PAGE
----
In a recent Sunday New York Times column, Thomas Friedman opined about the advantages of pluralism over separatism in sociopolitical organization. He mentioned the official motto of the United States, e pluribus unum. When I was a child, I learned that motto; in school it was discussed with respect to the successful efforts of our founders to create a single nation out of thirteen former colonies, one powerful body politic comprised of diverse points of view and interests.
OK, now the truth, with appreciation to Wikipedia. E pluribus unum was never declared by Congress to be the national motto, though it was part of the Seal of the United States, adopted in 1782 by the soon-to-be-retired Continental Congress and had been on money since 1975. (Those dates are prior to the country’s founding on June 21, 1788.) However, for many decades it seems to have been informally but widely accepted to be the national motto. Then President Eisenhower and the Congress, reacting to the pairing of “Communism” and “godless” in the mid-1950s, decided the U. S. should advertise its godliness by (a) formally adopting “In God We Trust” as the official motto and (b) inserting “under God” into the pledge of allegiance. The pledge in various forms had existed since it was written by Francis Bellamy and/or James Upham in 1892 (which or both is uncertain; what is certain is that it did not mix patriotism with religion).
Since in those days, the United States had no atheists, agnostics, or gays (like Iran half a century later according to President Ahmadinejad!), it escaped the notice of virtually everyone that the national piety pronouncement in the 1950s was a rejection of a significant part of unum. Well, some did notice and a few of them challenged the motto legally, claiming the Congress and President had violated the U. S. Constitution’s prohibition against governmental “establishment of religion.”
The federal court system had the same uncanny ability then as now to look at a Christian cross in a national park and see only a secular symbol, or look at a city council’s opening prayer and see only a traditional practice with no religious significance. In that vein, the late 1970s SCOTUS ruled, “It is quite obvious that the national motto and the slogan on coinage and currency ‘In God We Trust’ has nothing whatsoever to do with the establishment of religion. Its use is of a patriotic or ceremonial character and bears no true resemblance to a governmental sponsorship of a religious exercise.”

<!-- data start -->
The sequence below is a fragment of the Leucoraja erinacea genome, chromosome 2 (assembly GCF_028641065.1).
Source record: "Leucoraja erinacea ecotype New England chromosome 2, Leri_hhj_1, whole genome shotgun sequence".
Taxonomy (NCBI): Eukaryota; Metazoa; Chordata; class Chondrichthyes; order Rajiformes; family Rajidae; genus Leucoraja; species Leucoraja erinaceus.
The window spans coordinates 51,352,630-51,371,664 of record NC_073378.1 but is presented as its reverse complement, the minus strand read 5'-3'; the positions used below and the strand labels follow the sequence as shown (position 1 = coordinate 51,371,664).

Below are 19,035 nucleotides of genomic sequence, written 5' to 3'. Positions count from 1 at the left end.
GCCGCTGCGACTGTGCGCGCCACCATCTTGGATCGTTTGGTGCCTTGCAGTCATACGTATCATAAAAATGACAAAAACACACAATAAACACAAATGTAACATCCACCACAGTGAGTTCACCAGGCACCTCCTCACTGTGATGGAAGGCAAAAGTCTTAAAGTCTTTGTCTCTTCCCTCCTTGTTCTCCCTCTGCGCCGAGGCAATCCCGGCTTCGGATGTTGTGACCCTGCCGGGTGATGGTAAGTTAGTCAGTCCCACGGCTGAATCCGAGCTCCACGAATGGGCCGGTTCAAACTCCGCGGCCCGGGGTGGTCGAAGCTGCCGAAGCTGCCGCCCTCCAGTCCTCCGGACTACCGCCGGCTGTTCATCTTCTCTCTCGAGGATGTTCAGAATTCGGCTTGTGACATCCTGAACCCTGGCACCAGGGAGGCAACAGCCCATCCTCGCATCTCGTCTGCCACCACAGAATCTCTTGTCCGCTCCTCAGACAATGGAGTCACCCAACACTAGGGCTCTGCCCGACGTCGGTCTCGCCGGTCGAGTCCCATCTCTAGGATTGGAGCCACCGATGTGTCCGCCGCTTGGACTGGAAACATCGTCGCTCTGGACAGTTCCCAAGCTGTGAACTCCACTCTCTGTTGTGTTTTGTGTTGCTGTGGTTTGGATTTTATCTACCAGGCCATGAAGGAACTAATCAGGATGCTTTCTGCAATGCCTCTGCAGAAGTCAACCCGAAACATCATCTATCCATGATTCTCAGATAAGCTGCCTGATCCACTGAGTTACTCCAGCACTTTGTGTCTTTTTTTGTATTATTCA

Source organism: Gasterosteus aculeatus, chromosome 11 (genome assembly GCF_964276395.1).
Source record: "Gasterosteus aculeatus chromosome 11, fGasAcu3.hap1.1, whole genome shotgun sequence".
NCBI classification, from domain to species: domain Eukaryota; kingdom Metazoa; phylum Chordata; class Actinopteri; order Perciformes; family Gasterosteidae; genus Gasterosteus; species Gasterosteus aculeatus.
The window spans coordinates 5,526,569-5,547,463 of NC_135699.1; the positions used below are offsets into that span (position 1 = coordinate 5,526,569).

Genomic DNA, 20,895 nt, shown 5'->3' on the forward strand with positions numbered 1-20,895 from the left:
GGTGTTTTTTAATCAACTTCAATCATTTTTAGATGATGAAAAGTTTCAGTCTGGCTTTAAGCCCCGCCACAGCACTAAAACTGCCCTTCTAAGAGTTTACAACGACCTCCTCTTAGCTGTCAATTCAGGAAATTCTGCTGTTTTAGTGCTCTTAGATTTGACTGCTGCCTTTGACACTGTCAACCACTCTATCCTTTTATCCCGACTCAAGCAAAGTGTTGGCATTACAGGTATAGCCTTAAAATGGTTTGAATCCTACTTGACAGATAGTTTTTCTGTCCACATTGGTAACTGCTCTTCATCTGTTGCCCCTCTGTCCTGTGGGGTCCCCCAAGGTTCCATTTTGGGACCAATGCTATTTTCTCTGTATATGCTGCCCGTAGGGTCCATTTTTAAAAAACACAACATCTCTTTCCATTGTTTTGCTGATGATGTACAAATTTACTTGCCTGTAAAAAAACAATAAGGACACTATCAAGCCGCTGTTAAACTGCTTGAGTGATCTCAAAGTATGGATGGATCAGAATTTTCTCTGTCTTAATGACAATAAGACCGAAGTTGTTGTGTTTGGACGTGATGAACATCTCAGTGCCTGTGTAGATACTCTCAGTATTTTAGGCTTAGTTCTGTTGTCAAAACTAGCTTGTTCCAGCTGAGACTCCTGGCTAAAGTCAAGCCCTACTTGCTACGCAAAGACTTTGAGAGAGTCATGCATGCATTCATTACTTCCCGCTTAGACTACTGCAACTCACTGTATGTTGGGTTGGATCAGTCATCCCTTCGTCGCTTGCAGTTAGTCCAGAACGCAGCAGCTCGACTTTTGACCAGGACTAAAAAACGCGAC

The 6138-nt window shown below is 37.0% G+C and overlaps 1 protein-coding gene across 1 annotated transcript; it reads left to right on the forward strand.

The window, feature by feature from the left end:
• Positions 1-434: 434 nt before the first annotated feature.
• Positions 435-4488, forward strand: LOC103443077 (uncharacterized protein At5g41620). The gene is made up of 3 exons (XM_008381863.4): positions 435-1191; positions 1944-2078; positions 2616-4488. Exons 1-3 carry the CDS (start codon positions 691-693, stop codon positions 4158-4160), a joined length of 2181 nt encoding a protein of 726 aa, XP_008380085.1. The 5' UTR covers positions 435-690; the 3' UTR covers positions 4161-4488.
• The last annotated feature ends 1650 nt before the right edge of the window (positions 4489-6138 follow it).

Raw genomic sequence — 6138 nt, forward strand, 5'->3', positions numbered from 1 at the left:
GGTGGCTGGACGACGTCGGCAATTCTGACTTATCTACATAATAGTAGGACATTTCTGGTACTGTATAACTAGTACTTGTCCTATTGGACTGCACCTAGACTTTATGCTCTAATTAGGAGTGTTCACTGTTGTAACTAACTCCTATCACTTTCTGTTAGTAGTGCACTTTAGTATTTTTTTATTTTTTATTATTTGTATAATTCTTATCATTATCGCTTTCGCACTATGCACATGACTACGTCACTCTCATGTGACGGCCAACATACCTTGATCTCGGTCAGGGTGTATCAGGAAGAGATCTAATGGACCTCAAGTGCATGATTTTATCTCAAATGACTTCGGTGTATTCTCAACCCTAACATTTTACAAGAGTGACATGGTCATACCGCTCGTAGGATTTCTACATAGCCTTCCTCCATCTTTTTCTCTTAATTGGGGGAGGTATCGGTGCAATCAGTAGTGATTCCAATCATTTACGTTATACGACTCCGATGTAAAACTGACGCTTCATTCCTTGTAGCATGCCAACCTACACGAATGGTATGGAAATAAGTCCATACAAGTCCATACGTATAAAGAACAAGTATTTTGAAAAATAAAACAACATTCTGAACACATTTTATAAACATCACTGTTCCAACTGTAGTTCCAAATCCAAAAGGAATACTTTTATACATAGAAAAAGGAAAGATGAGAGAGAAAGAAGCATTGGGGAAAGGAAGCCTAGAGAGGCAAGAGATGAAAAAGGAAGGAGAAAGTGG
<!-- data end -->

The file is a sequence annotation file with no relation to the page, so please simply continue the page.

Thus the pledge that embodied citizens’ loyalty to their country despite their beliefs about religion became a religious pledge as well. Up to 1 in 10 Americans now don’t believe the pledge-named god even exists, much less that the United States is “under” him, her, or it. And the percentage of Americans who don’t wish to get their religious sentiments mixed up with their patriotism are a larger group still. It should come as no surprise, of course, that the larger religion lobby thinks as much government sponsored religion as possible is just the right thing to do.
There is, to my knowledge, neither evidence nor slight indication that proclaiming “under God” and “in God we trust” lead to a better country in any discernable way except to please theocrats and to be dragged out as “evidence” for America’s being a Christian country. There is evidence that a substantial and growing minority of Americans do not share the majority’s view that the country has supernatural oversight that must be appeased. And there is evidence that atheist and agnostic children suffer the same exclusion dynamics that Jewish children formerly did when their school room became a weekday Christian Sunday school. (I was there.)
Unum, indeed. But, hey, do those six little words matter that much? Do freethinkers and their religious colleagues who advocate for church-state separation just make too much of them? Are we just whining?
The American Family Association, with $18,000,000 annual revenue is one of the ten largest Christian right organizations. It claims to operate nearly 200 radio stations nationwide for the purpose “to promote the Biblical ethic of decency in America.” Bryan Fischer, its Director of Issue Analysis for Government and Public Policy, said this on Focal Point in September 2011: “The purpose of the First Amendment is to protect the free exercise of the Christian religion. Founding Fathers did not intend to preserve religious liberty for non-Christians [italics mine, JC].”
How far will theocrats like Fischer go not only to destroy the unum, but to destroy religious freedom itself? What happens to the freedom of Jews, Mormons, Christian Scientists, and others (not to mention Muslims and atheists), when religious liberty is shrunk to include only what Mr. Fischer’s organization decides is religion that deserves freedom?
Not shocking enough? Perhaps an opinion expressed by someone more consequential than Fischer will more forcefully make my point. Speaking in 1988, George H. W. Bush, President of the United States—not some Bible-hyped television evangelist—made this statement: “I don’t know that atheists should be considered as citizens, nor should they be considered patriots. This is one nation under God [italics mine, JC].”
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